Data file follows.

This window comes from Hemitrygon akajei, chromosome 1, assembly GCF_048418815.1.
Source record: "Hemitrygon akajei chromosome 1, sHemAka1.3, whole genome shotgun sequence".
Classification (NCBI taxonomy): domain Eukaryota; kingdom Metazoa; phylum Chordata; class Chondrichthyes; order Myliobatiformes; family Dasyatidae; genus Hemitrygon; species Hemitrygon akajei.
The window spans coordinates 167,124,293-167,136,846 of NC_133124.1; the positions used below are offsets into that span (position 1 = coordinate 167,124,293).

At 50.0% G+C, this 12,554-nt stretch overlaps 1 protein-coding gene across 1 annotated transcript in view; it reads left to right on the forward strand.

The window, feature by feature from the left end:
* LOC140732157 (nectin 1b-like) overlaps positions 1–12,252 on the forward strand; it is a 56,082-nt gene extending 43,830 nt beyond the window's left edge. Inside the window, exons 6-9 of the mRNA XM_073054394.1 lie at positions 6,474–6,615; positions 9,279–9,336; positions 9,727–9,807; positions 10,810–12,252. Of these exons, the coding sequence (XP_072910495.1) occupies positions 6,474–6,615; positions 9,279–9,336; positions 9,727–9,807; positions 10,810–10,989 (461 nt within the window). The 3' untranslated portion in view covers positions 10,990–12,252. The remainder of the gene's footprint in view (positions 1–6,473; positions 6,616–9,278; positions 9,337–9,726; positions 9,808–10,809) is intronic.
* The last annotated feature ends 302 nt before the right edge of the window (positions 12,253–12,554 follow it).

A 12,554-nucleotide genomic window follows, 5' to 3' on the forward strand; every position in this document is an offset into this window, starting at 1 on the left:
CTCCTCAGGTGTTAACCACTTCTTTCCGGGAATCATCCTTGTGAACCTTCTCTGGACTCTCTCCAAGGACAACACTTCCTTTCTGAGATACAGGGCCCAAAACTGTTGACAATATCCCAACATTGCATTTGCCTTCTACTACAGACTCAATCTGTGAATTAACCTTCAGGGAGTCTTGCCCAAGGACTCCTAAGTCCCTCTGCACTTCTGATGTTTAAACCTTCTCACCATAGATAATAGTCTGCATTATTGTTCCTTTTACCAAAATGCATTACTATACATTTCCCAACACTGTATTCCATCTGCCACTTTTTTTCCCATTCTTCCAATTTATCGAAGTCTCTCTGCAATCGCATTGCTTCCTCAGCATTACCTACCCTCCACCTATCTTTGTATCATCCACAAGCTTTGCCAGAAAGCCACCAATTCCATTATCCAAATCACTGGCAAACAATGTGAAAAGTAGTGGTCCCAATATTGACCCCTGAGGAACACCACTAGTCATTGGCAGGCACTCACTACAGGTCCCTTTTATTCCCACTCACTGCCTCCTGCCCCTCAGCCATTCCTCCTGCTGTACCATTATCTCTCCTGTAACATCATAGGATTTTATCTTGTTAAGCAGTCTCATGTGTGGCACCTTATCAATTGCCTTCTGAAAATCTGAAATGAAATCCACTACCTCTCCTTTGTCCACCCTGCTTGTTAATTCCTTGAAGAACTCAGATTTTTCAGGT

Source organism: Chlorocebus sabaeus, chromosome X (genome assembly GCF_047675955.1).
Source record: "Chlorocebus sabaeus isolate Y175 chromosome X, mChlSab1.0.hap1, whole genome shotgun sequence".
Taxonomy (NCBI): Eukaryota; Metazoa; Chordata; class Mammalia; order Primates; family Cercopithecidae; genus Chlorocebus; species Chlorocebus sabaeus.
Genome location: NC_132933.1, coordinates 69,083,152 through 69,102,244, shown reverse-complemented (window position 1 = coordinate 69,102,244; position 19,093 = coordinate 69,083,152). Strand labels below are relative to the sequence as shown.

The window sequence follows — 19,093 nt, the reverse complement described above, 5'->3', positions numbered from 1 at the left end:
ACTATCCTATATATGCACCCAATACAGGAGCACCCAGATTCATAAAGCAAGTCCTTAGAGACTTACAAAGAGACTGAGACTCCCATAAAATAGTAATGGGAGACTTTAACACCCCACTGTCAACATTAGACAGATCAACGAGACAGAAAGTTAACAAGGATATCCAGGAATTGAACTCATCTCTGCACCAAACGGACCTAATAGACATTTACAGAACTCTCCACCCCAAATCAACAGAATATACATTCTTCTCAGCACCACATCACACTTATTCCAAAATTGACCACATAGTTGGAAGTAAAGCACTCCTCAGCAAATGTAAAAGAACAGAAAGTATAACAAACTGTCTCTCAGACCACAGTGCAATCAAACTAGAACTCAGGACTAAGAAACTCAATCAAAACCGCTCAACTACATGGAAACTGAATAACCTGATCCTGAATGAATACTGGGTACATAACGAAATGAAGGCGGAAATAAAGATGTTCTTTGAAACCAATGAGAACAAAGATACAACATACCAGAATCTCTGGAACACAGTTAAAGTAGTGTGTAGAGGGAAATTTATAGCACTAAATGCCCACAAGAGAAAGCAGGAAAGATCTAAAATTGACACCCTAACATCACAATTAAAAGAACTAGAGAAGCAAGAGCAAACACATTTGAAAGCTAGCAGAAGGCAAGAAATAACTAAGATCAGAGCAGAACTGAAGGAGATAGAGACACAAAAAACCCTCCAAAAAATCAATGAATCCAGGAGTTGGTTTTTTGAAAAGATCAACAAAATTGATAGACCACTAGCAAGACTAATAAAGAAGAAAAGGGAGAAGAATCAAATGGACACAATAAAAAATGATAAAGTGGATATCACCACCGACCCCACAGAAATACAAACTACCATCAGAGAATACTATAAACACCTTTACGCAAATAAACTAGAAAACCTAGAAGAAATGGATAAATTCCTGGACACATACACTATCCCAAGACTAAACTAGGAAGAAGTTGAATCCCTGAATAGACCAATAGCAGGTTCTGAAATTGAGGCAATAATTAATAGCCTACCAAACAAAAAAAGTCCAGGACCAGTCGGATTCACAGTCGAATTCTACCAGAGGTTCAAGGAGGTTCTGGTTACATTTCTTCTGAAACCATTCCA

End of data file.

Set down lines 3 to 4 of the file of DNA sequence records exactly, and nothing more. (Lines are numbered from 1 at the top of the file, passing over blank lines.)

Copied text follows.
Classification (NCBI taxonomy): domain Eukaryota; kingdom Metazoa; phylum Chordata; class Chondrichthyes; order Myliobatiformes; family Dasyatidae; genus Hemitrygon; species Hemitrygon akajei.
The window spans coordinates 167,124,293-167,136,846 of NC_133124.1; the positions used below are offsets into that span (position 1 = coordinate 167,124,293).